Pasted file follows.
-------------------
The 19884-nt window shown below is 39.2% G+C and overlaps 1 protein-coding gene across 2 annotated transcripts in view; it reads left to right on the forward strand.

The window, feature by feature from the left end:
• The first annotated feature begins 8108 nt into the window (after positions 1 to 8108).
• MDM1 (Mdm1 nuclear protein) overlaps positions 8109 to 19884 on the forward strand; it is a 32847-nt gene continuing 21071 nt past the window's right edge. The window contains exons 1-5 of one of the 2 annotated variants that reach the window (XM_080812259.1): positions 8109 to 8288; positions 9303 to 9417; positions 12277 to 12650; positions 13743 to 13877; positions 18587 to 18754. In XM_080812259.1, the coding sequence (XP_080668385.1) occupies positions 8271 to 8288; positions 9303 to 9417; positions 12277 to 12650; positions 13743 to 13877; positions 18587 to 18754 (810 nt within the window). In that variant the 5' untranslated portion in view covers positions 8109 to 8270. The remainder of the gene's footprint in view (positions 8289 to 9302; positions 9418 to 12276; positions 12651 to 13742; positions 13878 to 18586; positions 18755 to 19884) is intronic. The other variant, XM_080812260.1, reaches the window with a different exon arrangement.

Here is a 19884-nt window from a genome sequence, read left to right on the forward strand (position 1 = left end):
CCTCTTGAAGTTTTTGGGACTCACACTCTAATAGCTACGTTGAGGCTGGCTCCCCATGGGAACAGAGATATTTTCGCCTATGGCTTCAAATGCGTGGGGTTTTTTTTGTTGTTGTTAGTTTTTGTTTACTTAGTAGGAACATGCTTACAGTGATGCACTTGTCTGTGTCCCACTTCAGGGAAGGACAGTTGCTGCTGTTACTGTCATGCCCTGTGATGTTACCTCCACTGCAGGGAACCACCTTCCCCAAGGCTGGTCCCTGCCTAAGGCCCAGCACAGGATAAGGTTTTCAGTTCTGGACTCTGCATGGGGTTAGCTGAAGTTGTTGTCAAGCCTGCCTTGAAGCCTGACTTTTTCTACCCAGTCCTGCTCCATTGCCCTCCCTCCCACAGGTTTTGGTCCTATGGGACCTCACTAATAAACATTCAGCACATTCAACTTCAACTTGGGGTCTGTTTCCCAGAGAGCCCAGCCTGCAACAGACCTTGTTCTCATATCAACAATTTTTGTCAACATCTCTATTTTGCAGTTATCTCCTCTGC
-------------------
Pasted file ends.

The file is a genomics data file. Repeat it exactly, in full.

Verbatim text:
The 19884-nt window shown below is 39.2% G+C and overlaps 1 protein-coding gene across 2 annotated transcripts in view; it reads left to right on the forward strand.

The window, feature by feature from the left end:
• The first annotated feature begins 8108 nt into the window (after positions 1 to 8108).
• MDM1 (Mdm1 nuclear protein) overlaps positions 8109 to 19884 on the forward strand; it is a 32847-nt gene continuing 21071 nt past the window's right edge. The window contains exons 1-5 of one of the 2 annotated variants that reach the window (XM_080812259.1): positions 8109 to 8288; positions 9303 to 9417; positions 12277 to 12650; positions 13743 to 13877; positions 18587 to 18754. In XM_080812259.1, the coding sequence (XP_080668385.1) occupies positions 8271 to 8288; positions 9303 to 9417; positions 12277 to 12650; positions 13743 to 13877; positions 18587 to 18754 (810 nt within the window). In that variant the 5' untranslated portion in view covers positions 8109 to 8270. The remainder of the gene's footprint in view (positions 8289 to 9302; positions 9418 to 12276; positions 12651 to 13742; positions 13878 to 18586; positions 18755 to 19884) is intronic. The other variant, XM_080812260.1, reaches the window with a different exon arrangement.

Here is a 19884-nt window from a genome sequence, read left to right on the forward strand (position 1 = left end):
CCTCTTGAAGTTTTTGGGACTCACACTCTAATAGCTACGTTGAGGCTGGCTCCCCATGGGAACAGAGATATTTTCGCCTATGGCTTCAAATGCGTGGGGTTTTTTTTGTTGTTGTTAGTTTTTGTTTACTTAGTAGGAACATGCTTACAGTGATGCACTTGTCTGTGTCCCACTTCAGGGAAGGACAGTTGCTGCTGTTACTGTCATGCCCTGTGATGTTACCTCCACTGCAGGGAACCACCTTCCCCAAGGCTGGTCCCTGCCTAAGGCCCAGCACAGGATAAGGTTTTCAGTTCTGGACTCTGCATGGGGTTAGCTGAAGTTGTTGTCAAGCCTGCCTTGAAGCCTGACTTTTTCTACCCAGTCCTGCTCCATTGCCCTCCCTCCCACAGGTTTTGGTCCTATGGGACCTCACTAATAAACATTCAGCACATTCAACTTCAACTTGGGGTCTGTTTCCCAGAGAGCCCAGCCTGCAACAGACCTTGTTCTCATATCAACAATTTTTGTCAACATCTCTATTTTGCAGTTATCTCCTCTGC